# Uniform linear hypothesis in multivariate regression models

Multivariate linear regression (MLR) models involve a set of p regression equa­tions with cross-correlated errors. When regressors may differ across equations, the model is known as the seemingly unrelated regression model (SUR or SURE; Zellner, 1962). The MLR model can be expressed as follows: Y = XB + U,

where Y = (Y1,… ,Yp) is an n x p matrix of observation on p dependent variables, X is an n x k full-column rank matrix of fixed regressors, B = [pv…, Pp] is a k x p matrix of unknown coefficients and U = [Uv…, Up] = [Q1,…, Un]’ is an n x p matrix of random disturbances with covariance matrix X where det (X) Ф 0. To derive the distribution of the relevant test statistics, we also assume the following:

A = W, i = 1,…, n, (23.19)

where the vector w = vec(W1,…, Wn) has a known distribution and J is an unknown, nonsingular matrix; for further reference, let W = [W1, …, Wn]’ = UG, where G = J-1. In particular, this condition will be satisfied when the normality assumption is imposed. An alternative representation of the model is

p

Yj = a j + X VjkXik, i = 1, …, n, j = 1, …, p. (23.20)

k =1

Uniform linear (UL) constraints take the special form

H0 : RBC = D, (23.21)

where R is a known r x k matrix of rank r < k, C is a known p x c matrix of rank c < p, and D is a known r x c matrix. An example is the case where the same hypothesis is tested for all equations

H01 : Rp,. = 5i, i = 1,…, p, (23.22)

which corresponds to C = Ip. Here we shall focus on hypotheses of the form

(23.22) for ease of exposition; see Dufour and Khalaf (1998c) for the general case.

Stewart (1997) discusses several econometric applications where the problem can be stated in terms of UL hypotheses. A prominent example includes the multivariate test of the capital asset pricing model (CAPM). Let rjt, j = 1,…, p, be security returns for period t, t = 1, …, T. If it is assumed that a riskless asset rF exists, then efficiency can be tested based on the following MLR-based CAPM model:

rjt – rFt = aj + Pj (rMt – rFt) + j = 1 . . . , P, t = 1 . . . , ^

where rMt are the returns on the market benchmark. The hypothesis of efficiency implies that the intercepts a; are jointly equal to zero. The latter hypothesis is a special case of (23.22) where R is the 1 x p vector (1, 0,…, 0). Another example concerns demand analysis. It can be shown (see, e. g., Berndt, 1991, ch. 9) that the translog demand specification yields a model of the form (23.20) where the hypothesis of linear homogeneity corresponds to

p

H0 : X Pjk = 0, j = 1, …, p. (23.23)

k=1

Table 23.3 Empirical type I errors of multivariate tests: uniform linear hypotheses

Sample size 5 equations 7 equations 8 equations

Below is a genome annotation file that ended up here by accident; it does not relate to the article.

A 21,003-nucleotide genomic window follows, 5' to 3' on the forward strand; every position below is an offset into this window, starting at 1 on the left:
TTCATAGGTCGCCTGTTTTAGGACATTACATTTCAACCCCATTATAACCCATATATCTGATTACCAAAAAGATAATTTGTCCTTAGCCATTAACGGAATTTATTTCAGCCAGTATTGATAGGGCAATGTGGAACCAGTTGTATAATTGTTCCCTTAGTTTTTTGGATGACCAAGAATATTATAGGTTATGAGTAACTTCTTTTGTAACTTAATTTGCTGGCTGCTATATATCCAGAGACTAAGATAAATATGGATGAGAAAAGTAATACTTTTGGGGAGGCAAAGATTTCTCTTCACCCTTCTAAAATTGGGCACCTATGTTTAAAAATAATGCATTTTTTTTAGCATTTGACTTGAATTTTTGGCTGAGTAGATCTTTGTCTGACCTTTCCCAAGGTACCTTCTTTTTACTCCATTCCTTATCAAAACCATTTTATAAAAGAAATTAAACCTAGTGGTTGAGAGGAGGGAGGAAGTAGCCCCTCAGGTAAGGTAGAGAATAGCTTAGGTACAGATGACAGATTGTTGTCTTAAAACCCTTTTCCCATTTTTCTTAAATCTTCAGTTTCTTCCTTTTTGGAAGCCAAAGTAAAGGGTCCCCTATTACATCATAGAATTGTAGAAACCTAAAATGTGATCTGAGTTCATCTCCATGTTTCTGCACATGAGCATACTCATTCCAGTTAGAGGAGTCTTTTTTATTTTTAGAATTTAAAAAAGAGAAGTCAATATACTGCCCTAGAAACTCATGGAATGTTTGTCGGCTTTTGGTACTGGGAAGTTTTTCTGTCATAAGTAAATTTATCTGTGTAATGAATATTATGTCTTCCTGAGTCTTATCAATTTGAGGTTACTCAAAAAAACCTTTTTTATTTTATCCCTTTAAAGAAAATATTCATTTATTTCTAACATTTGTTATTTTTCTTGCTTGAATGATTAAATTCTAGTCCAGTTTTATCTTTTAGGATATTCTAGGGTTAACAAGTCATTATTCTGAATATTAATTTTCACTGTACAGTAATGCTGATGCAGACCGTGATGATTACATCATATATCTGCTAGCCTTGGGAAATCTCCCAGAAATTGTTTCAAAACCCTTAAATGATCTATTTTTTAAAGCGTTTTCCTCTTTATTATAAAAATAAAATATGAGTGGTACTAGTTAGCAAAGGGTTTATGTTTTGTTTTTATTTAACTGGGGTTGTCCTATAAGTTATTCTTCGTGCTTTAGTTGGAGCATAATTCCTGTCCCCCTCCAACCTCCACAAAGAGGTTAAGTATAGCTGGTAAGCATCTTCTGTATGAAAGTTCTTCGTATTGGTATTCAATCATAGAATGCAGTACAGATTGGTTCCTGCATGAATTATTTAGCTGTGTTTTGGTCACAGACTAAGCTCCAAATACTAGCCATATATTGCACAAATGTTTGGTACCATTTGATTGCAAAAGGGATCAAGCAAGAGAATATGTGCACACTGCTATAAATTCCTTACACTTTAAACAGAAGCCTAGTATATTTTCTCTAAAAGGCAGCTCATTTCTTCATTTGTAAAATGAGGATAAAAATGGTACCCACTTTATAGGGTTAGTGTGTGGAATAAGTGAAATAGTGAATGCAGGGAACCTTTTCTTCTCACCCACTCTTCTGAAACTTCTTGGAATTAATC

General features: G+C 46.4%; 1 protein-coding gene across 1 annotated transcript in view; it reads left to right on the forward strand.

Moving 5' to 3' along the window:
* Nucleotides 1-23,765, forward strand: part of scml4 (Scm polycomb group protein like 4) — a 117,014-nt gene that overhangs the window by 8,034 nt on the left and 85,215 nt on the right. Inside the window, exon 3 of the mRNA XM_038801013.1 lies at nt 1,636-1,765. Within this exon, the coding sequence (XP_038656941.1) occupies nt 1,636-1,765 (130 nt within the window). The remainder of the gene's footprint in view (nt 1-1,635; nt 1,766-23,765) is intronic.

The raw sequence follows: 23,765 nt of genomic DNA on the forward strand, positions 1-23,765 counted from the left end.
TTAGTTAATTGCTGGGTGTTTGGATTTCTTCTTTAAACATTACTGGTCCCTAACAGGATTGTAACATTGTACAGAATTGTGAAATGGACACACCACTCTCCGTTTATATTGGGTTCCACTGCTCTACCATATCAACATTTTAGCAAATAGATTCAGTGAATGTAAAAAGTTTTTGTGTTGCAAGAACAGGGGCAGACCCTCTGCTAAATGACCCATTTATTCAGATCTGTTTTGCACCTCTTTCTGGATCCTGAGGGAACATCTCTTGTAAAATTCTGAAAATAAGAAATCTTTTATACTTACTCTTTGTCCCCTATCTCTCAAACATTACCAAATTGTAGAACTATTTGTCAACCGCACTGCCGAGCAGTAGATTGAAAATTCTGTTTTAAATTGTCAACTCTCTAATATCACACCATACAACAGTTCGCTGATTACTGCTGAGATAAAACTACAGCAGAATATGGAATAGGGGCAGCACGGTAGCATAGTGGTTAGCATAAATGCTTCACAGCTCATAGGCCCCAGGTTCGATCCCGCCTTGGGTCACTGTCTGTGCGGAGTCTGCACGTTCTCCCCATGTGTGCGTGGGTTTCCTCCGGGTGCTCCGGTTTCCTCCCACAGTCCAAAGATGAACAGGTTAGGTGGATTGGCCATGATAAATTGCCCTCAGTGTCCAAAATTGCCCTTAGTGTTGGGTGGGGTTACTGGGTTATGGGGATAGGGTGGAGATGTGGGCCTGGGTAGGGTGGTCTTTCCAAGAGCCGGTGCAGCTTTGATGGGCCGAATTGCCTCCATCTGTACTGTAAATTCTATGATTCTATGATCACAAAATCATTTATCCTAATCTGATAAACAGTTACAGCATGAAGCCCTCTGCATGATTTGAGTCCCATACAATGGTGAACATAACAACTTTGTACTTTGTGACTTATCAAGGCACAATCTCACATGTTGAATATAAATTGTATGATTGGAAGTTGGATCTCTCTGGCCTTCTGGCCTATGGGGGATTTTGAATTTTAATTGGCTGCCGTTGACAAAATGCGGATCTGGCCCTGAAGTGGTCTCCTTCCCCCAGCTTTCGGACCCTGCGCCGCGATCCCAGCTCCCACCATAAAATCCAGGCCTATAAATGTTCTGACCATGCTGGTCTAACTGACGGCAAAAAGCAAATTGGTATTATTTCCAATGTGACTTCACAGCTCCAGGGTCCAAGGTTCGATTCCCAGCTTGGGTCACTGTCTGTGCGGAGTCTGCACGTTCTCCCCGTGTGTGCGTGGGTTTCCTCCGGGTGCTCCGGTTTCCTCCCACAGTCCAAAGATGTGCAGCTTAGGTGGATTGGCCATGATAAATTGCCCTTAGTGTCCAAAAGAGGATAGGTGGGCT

LR LRc LRMC LR LRc LRMC LR LRc LRMC

 20 0.295 0.1 0.051 0.599 0.25 0.047 0.76 0.404 0.046 25 0.174 0.075 0.049 0.384 0.145 0.036 0.492 0.19 0.042 40 0.13 0.066 0.056 0.191 0.068 0.051 0.23 0.087 0.051 50 0.097 0.058 0.055 0.138 0.066 0.05 0.191 0.073 0.053 100 0.07 0.052 0.042 0.078 0.051 0.041 0.096 0.052 0.049
 LR, LRc, LRMC denote (respectively) the standard LR test, the Bartlett corrected test and the (corresponding) MC test.

In this context, the likelihood ratio (LR) criterion is:

LR = n 1п(Л), Л = |й’0й0|/|й’й|, (23.24)

where й’0й0 and U’U are respectively the constrained and unconstrained SSE (sum of square error) matrices. On observing that, under the null hypothesis,

й’й = G -1W’MW{G -1)’, (23.25)

й0й0 = G -1W M0W{G -1)’, (23.26)

where M0 = I – X(X’X)-1(X’X – R'(R(X’X)-1R’)-1R)(X’X)-1X’ and M = I – X(X’X)-1X’, we can then rewrite Л in the form

Л = | WM0W |/| WMW |, (23.27)

where the matrix W = UG’ has a distribution which does not involve nuisance parameters. As shown in Dufour and Khalaf (1998c), decomposition (23.27) obtains only in the case of UL constraints. In Section 4 we will exploit the latter result to obtain exact MC tests based on the LR statistic.

To illustrate the performance of the various relevant tests, we consider a simula­tion experiment modeled after demand homogeneity tests, i. e. (23.20) and (23.23) with p = 5, 7, 8, n = 20, 25, 40, 50, 100. The regressors are independently drawn from the normal distribution; the errors are independently generated as iid N (0, X) with X = GG’ and the elements of G drawn (once) from a normal distribution. The coefficients for all experiments are available from Dufour and Khalaf (1998c). The statistics examined are the relevant LR criteria defined by (23.24) and the Bartlett-corrected LR test (Attfield, 1995, section 3.3). The results are summarized in Table 23.3. We report the tests’ empirical size, based on a nominal size of 5 percent and 1,000 replications. It is evident that the asymptotic LR test overrejects substantially. Second, the Bartlett correction, though providing some improve­ment, fails in larger systems. In this regard, it is worth noting that Attfield (1995, section 3.3) had conducted a similar Monte Carlo study to demonstrate the effec­tiveness of Bartlett adjustments in this framework, however the example analyzed was restricted to a two-equations model. We will discuss the MC test results in Section 4.

To conclude this section, it is worth noting that an exact test is available for hypotheses of the form H0 : RBC = D, where min(r, c) < 2. Indeed, Laitinen (1978) in the context of the tests of demand homogeneity and Gibbons, Ross, and Shanken (1989), for the problem of testing the CAPM efficiency hypothesis, independently show that a transformation of the relevant LR criterion has an exact F-distribution given normality of asset returns.2